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Bible Commentaries
Deuteronomy 26

Poole's English Annotations on the Holy BiblePoole's Annotations

Introduction

DEUTERONOMY CHAPTER 26

The compression, thanksgiving, and rejoicing before the Lord of him who offereth first-fruits, Deuteronomy 26:1-11; as also of the three years’ tithes, Deuteronomy 26:12-15.

The covenant between God and his people ratified, Deuteronomy 26:16-19.

Verse 2

This seems to be required of each particular master of a family, either upon his first settlement, or once every year at one of their three feasts, when they were obliged to go up to Jerusalem, as here they are.

Of all the fruit of the earth; either of their corn, or of the fruit of trees.

Verse 3

Unto the priest, i.e. to any of the priests, who shall be appointed in God’s stead to receive these oblations and acknowledgements.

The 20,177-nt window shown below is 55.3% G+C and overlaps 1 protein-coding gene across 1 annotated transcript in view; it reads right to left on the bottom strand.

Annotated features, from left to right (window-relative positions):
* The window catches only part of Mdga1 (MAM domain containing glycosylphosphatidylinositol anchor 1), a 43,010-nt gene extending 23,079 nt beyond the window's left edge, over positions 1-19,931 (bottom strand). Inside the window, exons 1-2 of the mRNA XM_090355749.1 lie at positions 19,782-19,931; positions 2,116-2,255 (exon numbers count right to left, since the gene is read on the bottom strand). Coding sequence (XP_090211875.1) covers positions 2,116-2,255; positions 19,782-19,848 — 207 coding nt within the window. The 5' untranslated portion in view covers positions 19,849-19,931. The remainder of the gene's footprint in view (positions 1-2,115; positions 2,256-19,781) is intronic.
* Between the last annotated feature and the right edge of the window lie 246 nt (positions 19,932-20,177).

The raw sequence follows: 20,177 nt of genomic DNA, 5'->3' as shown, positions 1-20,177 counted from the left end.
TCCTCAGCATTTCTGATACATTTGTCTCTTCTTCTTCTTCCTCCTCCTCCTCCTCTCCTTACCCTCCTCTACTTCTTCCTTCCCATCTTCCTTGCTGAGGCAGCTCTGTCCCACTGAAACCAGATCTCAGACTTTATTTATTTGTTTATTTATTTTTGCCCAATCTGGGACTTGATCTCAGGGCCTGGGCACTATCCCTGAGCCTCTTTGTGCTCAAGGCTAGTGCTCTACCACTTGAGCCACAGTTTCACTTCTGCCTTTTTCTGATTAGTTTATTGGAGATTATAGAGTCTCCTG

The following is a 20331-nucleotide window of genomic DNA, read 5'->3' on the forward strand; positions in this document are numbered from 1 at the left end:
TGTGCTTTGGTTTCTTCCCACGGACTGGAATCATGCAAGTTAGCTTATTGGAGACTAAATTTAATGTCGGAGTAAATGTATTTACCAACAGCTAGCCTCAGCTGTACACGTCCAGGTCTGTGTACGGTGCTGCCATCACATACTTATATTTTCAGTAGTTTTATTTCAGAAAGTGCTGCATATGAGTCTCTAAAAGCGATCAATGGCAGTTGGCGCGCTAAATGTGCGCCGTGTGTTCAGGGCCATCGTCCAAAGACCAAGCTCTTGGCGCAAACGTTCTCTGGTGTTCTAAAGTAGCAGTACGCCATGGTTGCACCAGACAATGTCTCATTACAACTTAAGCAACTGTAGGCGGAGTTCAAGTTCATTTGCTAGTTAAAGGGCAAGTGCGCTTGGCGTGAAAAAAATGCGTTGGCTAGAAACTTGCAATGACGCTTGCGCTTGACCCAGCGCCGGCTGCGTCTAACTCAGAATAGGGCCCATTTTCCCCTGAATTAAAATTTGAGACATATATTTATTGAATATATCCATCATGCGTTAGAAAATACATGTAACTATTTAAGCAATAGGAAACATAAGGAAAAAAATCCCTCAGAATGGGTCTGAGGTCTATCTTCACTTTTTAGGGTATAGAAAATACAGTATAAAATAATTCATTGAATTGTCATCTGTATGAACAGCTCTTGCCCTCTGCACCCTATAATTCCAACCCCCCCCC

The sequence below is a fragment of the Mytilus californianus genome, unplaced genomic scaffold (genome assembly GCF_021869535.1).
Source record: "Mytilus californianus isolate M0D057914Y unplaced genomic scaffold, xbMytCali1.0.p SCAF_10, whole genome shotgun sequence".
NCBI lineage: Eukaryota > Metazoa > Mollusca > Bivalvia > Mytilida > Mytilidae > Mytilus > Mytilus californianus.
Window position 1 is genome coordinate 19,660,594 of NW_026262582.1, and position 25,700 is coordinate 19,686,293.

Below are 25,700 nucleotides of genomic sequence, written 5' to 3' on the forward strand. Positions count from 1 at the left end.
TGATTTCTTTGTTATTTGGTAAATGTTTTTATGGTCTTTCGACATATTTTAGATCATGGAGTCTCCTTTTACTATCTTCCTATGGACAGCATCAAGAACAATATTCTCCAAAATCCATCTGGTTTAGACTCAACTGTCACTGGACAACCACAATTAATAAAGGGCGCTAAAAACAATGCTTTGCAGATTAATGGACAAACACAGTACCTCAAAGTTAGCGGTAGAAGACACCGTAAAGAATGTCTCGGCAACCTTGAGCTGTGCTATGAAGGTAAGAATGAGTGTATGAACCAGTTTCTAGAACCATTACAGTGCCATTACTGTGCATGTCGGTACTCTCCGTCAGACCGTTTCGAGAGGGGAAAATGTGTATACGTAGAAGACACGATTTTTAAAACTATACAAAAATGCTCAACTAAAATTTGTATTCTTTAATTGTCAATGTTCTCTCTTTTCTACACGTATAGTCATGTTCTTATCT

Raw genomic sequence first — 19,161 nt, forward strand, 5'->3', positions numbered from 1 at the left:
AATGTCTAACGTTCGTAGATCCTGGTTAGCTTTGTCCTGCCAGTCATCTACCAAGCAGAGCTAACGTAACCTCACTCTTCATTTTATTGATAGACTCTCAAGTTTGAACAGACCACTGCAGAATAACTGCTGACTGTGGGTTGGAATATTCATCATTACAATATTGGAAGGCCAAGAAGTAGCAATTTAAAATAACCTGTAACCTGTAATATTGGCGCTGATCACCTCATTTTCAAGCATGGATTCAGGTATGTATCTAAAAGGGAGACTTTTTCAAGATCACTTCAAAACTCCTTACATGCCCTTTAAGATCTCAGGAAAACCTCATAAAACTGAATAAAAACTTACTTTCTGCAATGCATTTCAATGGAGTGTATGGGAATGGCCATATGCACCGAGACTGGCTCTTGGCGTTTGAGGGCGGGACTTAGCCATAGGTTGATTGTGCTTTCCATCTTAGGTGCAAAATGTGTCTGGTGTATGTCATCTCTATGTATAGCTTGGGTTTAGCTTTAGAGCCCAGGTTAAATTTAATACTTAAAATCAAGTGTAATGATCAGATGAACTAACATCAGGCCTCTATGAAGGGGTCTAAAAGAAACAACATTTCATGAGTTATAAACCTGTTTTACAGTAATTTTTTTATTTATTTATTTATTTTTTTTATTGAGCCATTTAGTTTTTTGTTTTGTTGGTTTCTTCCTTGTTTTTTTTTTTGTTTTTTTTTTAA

Verse 5

Jacob was a

Syrian, partly, by his original, as being born of Syrian parents, as were Abraham and Rebekah, both of Chaldea or Mesopotamia, which was a part of Syria largely so called, as is confessed by Strabo, b. 16. and by Pliny, b. 5. c. 12; partly, by his education and conversation, for which reason Christ is called a Nazarene, and a Capernaite; and partly, by his relations, his wives being such, and his children too by their mothers. Ready to perish; either through want and poverty; see Genesis 28:11,Genesis 28:20; Genesis 32:10; or through the rage of his brother Esau, and the treachery and cruelty of his father-in-law Laban.

Verse 10

Thou shalt set, to wit, mediately, by the priest, who was to set it there, Deuteronomy 26:4. Set it, i.e. the basket of first-fruits, Deuteronomy 26:2.

Verse 11

Thou shalt rejoice; i.e. either,

1. Thou shalt hereby be enabled to rejoice and take comfort in all thy enjoyments, when thou hast sanctified them by giving God his portion. Or,

2. Thou shalt feast (which is oft expressed by rejoicing) with the Levites and strangers upon the oblations which at these solemn times were offered; which exposition is confirmed by comparing Deuteronomy 16:10-11,Deuteronomy 16:14-15.

Verse 12

Of

the tithes, See Poole on "Deuteronomy 14:28". The year of tithing, Heb. the year of that tithe; so called, either,

1. Because these tithes were gathered only in that year. Or rather,